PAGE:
(My apologies that I’m not listing everyone in their second year; these are the folks that I can vouch for and know that they are in year two.)

The Sagan Diary: The Audio Version

Remember that audio gig that I was saying I was really enjoying recording? Now I can tell you about it. I was one of the six women that John Scalzi asked to record an audio version of The Sagan Diary. He has the recordings of each chapter of the The Sagan Diary up on Whatever, to coincide with its release at Subterranean Press.

I have something special for you today, and something I am extraordinarily proud of. To celebrate the release of “The Sagan Diary,” (which you can get through Subterranean’s Web site and through Amazon) I and Subterranean Press have arranged for a reading of the book — the entire novelette — here on the Whatever. But it’s not me who will be reading the book. “The Sagan Diary” is meant to be the thoughts of Jane Sagan, as she looks over her life after the events of The Ghost Brigades and prepares for the life which will be detailed in The Last Colony. I wanted voices closer to hers than my own.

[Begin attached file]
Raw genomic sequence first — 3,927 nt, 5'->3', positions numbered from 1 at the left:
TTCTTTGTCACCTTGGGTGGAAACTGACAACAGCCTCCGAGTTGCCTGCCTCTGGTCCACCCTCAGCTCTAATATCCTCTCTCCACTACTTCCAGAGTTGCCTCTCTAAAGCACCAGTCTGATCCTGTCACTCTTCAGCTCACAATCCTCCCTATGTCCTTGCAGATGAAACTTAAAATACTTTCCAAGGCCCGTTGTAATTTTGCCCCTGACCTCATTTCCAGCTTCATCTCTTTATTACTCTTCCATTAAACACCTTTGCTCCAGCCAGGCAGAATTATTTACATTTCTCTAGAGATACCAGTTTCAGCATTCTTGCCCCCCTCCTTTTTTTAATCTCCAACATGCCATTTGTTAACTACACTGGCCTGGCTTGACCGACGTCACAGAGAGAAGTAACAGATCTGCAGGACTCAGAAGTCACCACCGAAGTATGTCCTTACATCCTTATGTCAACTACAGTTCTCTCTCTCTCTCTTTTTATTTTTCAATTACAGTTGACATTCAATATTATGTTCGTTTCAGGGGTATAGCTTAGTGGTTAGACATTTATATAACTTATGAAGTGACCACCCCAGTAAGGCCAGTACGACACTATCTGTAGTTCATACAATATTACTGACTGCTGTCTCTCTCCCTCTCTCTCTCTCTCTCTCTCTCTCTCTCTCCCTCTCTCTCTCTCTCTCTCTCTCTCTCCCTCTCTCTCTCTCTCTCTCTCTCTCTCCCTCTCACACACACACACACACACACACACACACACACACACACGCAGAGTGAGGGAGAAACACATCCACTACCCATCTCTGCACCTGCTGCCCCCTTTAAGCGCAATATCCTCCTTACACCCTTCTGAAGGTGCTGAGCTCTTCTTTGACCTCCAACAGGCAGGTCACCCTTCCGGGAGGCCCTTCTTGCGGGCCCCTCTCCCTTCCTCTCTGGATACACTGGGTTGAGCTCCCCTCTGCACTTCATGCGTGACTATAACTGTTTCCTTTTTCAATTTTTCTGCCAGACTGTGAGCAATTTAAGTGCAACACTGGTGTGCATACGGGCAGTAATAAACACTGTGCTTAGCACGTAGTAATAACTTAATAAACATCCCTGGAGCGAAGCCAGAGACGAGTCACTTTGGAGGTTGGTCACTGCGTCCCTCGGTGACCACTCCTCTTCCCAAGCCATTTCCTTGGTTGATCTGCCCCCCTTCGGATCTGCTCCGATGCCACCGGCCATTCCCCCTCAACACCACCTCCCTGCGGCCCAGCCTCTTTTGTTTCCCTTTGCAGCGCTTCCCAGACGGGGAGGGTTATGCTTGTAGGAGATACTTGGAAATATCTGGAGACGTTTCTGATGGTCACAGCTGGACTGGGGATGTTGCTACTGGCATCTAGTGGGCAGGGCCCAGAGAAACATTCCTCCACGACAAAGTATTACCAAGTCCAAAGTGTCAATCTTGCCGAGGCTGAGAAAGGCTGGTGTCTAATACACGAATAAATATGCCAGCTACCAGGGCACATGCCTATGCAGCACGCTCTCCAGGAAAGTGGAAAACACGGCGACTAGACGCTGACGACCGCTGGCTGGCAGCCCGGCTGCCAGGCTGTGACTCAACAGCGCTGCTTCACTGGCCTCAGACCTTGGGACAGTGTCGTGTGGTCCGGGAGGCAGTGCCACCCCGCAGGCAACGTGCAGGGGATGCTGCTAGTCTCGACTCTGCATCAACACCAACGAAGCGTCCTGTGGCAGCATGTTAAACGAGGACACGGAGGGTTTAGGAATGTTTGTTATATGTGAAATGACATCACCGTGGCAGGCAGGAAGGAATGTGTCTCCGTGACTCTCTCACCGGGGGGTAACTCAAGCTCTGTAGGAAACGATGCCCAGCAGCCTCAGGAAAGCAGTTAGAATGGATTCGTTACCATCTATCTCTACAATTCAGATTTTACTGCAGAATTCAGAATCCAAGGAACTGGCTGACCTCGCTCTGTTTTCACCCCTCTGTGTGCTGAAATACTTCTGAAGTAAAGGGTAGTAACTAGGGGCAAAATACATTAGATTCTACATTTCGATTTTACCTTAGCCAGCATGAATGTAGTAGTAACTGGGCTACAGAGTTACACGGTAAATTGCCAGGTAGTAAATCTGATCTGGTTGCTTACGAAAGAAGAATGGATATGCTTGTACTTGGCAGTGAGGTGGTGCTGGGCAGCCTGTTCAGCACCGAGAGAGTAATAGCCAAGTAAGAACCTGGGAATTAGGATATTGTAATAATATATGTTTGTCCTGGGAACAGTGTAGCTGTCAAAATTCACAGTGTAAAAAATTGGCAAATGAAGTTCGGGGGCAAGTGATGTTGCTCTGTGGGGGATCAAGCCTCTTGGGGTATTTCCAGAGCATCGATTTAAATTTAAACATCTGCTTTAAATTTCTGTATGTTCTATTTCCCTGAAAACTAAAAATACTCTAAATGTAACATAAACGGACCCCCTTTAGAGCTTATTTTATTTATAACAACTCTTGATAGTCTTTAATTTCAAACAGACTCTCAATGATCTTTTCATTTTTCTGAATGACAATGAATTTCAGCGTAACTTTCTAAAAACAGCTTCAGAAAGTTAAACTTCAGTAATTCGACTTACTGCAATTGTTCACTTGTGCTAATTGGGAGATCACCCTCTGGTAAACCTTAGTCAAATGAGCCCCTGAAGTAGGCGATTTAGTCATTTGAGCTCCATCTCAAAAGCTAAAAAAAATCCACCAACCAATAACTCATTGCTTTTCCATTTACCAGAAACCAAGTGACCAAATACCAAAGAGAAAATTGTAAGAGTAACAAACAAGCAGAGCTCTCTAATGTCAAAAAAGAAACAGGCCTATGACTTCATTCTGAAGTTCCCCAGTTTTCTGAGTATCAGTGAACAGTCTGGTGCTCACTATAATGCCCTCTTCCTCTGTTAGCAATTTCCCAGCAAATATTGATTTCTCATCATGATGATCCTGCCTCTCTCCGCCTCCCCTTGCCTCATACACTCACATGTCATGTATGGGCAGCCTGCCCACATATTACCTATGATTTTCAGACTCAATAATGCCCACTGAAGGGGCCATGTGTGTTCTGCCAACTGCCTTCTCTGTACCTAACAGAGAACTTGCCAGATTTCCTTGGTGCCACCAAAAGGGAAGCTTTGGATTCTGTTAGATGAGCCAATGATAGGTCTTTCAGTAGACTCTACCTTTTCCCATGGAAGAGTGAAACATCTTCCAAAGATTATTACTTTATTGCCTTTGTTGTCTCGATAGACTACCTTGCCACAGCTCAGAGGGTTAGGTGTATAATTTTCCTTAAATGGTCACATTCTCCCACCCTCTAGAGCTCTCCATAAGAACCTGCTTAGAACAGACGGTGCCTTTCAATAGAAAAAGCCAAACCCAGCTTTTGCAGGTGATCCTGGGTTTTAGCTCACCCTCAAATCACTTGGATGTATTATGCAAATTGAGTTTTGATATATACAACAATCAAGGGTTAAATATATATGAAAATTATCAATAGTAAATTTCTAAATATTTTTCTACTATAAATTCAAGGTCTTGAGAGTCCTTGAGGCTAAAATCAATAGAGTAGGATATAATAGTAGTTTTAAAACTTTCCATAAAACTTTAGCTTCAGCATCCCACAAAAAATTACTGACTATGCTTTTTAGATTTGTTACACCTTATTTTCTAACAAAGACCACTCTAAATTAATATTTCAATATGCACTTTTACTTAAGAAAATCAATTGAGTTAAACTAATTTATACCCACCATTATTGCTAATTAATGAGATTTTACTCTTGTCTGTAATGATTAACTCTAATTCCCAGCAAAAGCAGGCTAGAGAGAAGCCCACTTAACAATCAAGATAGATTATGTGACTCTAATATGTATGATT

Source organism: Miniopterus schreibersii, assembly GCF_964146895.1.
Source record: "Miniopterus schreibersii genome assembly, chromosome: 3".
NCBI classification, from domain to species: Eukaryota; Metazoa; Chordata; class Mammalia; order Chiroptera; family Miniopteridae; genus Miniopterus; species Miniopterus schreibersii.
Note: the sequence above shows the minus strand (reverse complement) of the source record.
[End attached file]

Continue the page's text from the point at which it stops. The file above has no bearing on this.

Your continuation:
So I asked some friends if they would speak for Jane Sagan: I asked Elizabeth Bear, Mary Robinette Kowal, Ellen Kushner, Karen Meisner, Cherie Priest and Helen Smith. Happily for me (and for you) they said yes. Each of them recorded a chapter (or more, in the case of Mary Robinette Kowal), and took the words I wrote for Jane and gave them extra dimensions — made more of them than I would be able to make of them myself. If you’ve wondered what Jane Sagan sounds like, she sounds like this. I was delighted to hear her voice coming through these readings, and deeply humbled by the efforts these women provided in letting Jane speak with them and through them. Without prejudicing your own hearing, let me say that I found myself getting emotional listening to these words given voice. Listen to it; you’ll figure out where.